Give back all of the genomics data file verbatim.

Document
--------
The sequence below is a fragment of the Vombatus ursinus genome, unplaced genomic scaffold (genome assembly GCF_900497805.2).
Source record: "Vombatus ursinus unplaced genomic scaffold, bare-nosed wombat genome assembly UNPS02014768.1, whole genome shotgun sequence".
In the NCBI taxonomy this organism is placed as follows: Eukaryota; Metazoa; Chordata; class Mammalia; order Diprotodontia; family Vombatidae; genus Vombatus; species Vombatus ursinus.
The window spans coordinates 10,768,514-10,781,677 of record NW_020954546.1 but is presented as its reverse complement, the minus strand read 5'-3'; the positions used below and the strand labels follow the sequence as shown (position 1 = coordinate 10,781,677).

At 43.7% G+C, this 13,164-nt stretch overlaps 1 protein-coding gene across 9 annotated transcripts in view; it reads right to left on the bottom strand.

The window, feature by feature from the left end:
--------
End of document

The sequence below is a fragment of the Vombatus ursinus genome, unplaced genomic scaffold (genome assembly GCF_900497805.2).
Source record: "Vombatus ursinus unplaced genomic scaffold, bare-nosed wombat genome assembly UNPS02014768.1, whole genome shotgun sequence".
In the NCBI taxonomy this organism is placed as follows: Eukaryota; Metazoa; Chordata; class Mammalia; order Diprotodontia; family Vombatidae; genus Vombatus; species Vombatus ursinus.
The window spans coordinates 10,768,514-10,781,677 of record NW_020954546.1 but is presented as its reverse complement, the minus strand read 5'-3'; the positions used below and the strand labels follow the sequence as shown (position 1 = coordinate 10,781,677).

At 43.7% G+C, this 13,164-nt stretch overlaps 1 protein-coding gene across 9 annotated transcripts in view; it reads right to left on the bottom strand.

The window, feature by feature from the left end: